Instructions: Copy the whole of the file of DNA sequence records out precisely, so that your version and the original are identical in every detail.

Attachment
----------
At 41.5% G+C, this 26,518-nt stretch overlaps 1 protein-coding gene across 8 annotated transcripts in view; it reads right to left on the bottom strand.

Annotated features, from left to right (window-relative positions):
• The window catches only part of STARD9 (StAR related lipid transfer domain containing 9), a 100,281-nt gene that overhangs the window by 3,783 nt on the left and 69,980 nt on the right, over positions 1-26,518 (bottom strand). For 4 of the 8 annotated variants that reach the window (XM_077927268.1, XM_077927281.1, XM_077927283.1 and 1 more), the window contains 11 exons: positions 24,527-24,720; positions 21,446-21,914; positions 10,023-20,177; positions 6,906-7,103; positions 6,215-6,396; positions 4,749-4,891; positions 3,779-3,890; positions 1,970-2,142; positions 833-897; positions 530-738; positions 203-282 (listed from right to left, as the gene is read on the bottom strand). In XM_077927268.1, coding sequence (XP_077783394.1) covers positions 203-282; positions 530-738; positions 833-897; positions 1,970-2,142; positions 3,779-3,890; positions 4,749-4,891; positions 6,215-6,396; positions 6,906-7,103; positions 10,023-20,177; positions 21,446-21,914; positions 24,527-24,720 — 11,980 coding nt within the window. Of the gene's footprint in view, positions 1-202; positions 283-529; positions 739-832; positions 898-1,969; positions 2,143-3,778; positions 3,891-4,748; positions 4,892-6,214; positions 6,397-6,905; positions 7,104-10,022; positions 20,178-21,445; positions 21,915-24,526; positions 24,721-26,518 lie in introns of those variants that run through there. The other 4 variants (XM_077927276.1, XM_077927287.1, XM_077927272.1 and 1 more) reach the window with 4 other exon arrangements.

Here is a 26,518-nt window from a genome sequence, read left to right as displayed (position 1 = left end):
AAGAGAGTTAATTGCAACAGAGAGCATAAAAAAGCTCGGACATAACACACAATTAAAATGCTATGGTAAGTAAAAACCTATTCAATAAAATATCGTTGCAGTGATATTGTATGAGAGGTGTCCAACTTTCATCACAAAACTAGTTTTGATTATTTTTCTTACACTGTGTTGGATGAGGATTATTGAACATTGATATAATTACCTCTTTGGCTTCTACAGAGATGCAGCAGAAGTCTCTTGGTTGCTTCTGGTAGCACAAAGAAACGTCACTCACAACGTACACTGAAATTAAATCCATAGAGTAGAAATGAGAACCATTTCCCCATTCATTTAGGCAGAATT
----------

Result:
At 41.5% G+C, this 26,518-nt stretch overlaps 1 protein-coding gene across 8 annotated transcripts in view; it reads right to left on the bottom strand.

Annotated features, from left to right (window-relative positions):
• The window catches only part of STARD9 (StAR related lipid transfer domain containing 9), a 100,281-nt gene that overhangs the window by 3,783 nt on the left and 69,980 nt on the right, over positions 1-26,518 (bottom strand). For 4 of the 8 annotated variants that reach the window (XM_077927268.1, XM_077927281.1, XM_077927283.1 and 1 more), the window contains 11 exons: positions 24,527-24,720; positions 21,446-21,914; positions 10,023-20,177; positions 6,906-7,103; positions 6,215-6,396; positions 4,749-4,891; positions 3,779-3,890; positions 1,970-2,142; positions 833-897; positions 530-738; positions 203-282 (listed from right to left, as the gene is read on the bottom strand). In XM_077927268.1, coding sequence (XP_077783394.1) covers positions 203-282; positions 530-738; positions 833-897; positions 1,970-2,142; positions 3,779-3,890; positions 4,749-4,891; positions 6,215-6,396; positions 6,906-7,103; positions 10,023-20,177; positions 21,446-21,914; positions 24,527-24,720 — 11,980 coding nt within the window. Of the gene's footprint in view, positions 1-202; positions 283-529; positions 739-832; positions 898-1,969; positions 2,143-3,778; positions 3,891-4,748; positions 4,892-6,214; positions 6,397-6,905; positions 7,104-10,022; positions 20,178-21,445; positions 21,915-24,526; positions 24,721-26,518 lie in introns of those variants that run through there. The other 4 variants (XM_077927276.1, XM_077927287.1, XM_077927272.1 and 1 more) reach the window with 4 other exon arrangements.

Here is a 26,518-nt window from a genome sequence, read left to right as displayed (position 1 = left end):
AAGAGAGTTAATTGCAACAGAGAGCATAAAAAAGCTCGGACATAACACACAATTAAAATGCTATGGTAAGTAAAAACCTATTCAATAAAATATCGTTGCAGTGATATTGTATGAGAGGTGTCCAACTTTCATCACAAAACTAGTTTTGATTATTTTTCTTACACTGTGTTGGATGAGGATTATTGAACATTGATATAATTACCTCTTTGGCTTCTACAGAGATGCAGCAGAAGTCTCTTGGTTGCTTCTGGTAGCACAAAGAAACGTCACTCACAACGTACACTGAAATTAAATCCATAGAGTAGAAATGAGAACCATTTCCCCATTCATTTAGGCAGAATT